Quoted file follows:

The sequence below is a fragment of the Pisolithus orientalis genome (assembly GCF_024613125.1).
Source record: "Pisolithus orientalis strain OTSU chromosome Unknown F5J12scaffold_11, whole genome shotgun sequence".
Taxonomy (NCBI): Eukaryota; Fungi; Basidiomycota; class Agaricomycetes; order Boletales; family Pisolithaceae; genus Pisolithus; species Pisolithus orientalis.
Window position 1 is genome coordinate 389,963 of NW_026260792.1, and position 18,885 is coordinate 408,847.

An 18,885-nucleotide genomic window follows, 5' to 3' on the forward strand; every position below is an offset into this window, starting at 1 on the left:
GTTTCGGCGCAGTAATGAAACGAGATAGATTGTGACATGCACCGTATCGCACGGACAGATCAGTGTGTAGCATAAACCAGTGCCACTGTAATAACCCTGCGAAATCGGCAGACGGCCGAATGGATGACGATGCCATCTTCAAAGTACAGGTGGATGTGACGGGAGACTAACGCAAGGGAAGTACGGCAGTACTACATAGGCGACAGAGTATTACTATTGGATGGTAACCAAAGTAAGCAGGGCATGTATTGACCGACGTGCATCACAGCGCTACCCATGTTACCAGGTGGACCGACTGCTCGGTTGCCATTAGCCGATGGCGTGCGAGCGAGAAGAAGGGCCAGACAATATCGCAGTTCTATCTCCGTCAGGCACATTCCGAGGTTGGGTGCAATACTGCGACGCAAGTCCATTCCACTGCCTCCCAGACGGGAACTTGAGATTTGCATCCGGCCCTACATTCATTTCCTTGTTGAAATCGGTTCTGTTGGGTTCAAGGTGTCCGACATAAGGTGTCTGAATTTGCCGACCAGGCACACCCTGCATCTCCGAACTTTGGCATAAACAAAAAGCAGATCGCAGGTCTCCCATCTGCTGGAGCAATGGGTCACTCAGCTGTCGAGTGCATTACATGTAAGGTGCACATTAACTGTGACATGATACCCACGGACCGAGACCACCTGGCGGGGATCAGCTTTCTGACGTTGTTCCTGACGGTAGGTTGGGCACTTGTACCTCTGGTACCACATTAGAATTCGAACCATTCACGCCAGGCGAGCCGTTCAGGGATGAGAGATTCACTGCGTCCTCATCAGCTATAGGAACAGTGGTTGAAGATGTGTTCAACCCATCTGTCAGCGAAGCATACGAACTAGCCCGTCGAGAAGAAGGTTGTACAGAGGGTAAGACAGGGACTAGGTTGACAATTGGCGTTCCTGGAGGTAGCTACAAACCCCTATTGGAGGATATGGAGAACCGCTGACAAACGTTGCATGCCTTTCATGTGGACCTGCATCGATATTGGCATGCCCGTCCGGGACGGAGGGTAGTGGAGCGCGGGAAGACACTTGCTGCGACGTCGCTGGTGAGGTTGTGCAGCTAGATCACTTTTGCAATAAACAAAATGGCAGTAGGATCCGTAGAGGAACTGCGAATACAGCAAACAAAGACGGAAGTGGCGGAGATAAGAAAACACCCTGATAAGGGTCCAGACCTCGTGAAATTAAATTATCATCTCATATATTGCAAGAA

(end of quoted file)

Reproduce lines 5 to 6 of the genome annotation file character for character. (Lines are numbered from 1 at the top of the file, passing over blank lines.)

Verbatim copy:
An 18,885-nucleotide genomic window follows, 5' to 3' on the forward strand; every position below is an offset into this window, starting at 1 on the left:
GTTTCGGCGCAGTAATGAAACGAGATAGATTGTGACATGCACCGTATCGCACGGACAGATCAGTGTGTAGCATAAACCAGTGCCACTGTAATAACCCTGCGAAATCGGCAGACGGCCGAATGGATGACGATGCCATCTTCAAAGTACAGGTGGATGTGACGGGAGACTAACGCAAGGGAAGTACGGCAGTACTACATAGGCGACAGAGTATTACTATTGGATGGTAACCAAAGTAAGCAGGGCATGTATTGACCGACGTGCATCACAGCGCTACCCATGTTACCAGGTGGACCGACTGCTCGGTTGCCATTAGCCGATGGCGTGCGAGCGAGAAGAAGGGCCAGACAATATCGCAGTTCTATCTCCGTCAGGCACATTCCGAGGTTGGGTGCAATACTGCGACGCAAGTCCATTCCACTGCCTCCCAGACGGGAACTTGAGATTTGCATCCGGCCCTACATTCATTTCCTTGTTGAAATCGGTTCTGTTGGGTTCAAGGTGTCCGACATAAGGTGTCTGAATTTGCCGACCAGGCACACCCTGCATCTCCGAACTTTGGCATAAACAAAAAGCAGATCGCAGGTCTCCCATCTGCTGGAGCAATGGGTCACTCAGCTGTCGAGTGCATTACATGTAAGGTGCACATTAACTGTGACATGATACCCACGGACCGAGACCACCTGGCGGGGATCAGCTTTCTGACGTTGTTCCTGACGGTAGGTTGGGCACTTGTACCTCTGGTACCACATTAGAATTCGAACCATTCACGCCAGGCGAGCCGTTCAGGGATGAGAGATTCACTGCGTCCTCATCAGCTATAGGAACAGTGGTTGAAGATGTGTTCAACCCATCTGTCAGCGAAGCATACGAACTAGCCCGTCGAGAAGAAGGTTGTACAGAGGGTAAGACAGGGACTAGGTTGACAATTGGCGTTCCTGGAGGTAGCTACAAACCCCTATTGGAGGATATGGAGAACCGCTGACAAACGTTGCATGCCTTTCATGTGGACCTGCATCGATATTGGCATGCCCGTCCGGGACGGAGGGTAGTGGAGCGCGGGAAGACACTTGCTGCGACGTCGCTGGTGAGGTTGTGCAGCTAGATCACTTTTGCAATAAACAAAATGGCAGTAGGATCCGTAGAGGAACTGCGAATACAGCAAACAAAGACGGAAGTGGCGGAGATAAGAAAACACCCTGATAAGGGTCCAGACCTCGTGAAATTAAATTATCATCTCATATATTGCAAGAA